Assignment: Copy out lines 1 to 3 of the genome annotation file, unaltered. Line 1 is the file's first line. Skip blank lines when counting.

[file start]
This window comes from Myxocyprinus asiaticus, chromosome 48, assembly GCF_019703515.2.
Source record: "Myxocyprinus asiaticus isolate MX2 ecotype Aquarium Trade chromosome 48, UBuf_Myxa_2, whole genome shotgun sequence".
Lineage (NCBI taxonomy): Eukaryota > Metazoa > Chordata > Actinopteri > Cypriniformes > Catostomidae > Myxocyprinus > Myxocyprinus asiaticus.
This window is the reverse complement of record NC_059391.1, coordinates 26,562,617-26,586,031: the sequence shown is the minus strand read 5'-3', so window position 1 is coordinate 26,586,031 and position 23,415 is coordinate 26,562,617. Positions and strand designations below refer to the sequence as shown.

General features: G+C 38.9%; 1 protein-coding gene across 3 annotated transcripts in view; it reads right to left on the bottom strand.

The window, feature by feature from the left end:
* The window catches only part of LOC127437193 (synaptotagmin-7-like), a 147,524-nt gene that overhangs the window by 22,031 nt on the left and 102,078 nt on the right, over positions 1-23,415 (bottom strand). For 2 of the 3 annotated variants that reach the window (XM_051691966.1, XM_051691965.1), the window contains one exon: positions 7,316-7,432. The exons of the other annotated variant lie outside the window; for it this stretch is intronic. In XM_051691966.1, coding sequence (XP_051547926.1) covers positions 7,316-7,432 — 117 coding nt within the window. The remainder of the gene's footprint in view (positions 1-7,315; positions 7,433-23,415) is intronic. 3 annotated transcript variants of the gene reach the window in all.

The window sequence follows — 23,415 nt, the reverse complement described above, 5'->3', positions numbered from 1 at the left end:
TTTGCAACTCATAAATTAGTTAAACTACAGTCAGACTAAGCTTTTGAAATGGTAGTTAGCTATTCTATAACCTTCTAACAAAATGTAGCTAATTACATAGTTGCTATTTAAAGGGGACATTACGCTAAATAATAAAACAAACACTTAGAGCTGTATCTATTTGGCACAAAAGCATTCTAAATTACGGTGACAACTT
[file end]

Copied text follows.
This window comes from Myxocyprinus asiaticus, chromosome 48, assembly GCF_019703515.2.
Source record: "Myxocyprinus asiaticus isolate MX2 ecotype Aquarium Trade chromosome 48, UBuf_Myxa_2, whole genome shotgun sequence".
Lineage (NCBI taxonomy): Eukaryota > Metazoa > Chordata > Actinopteri > Cypriniformes > Catostomidae > Myxocyprinus > Myxocyprinus asiaticus.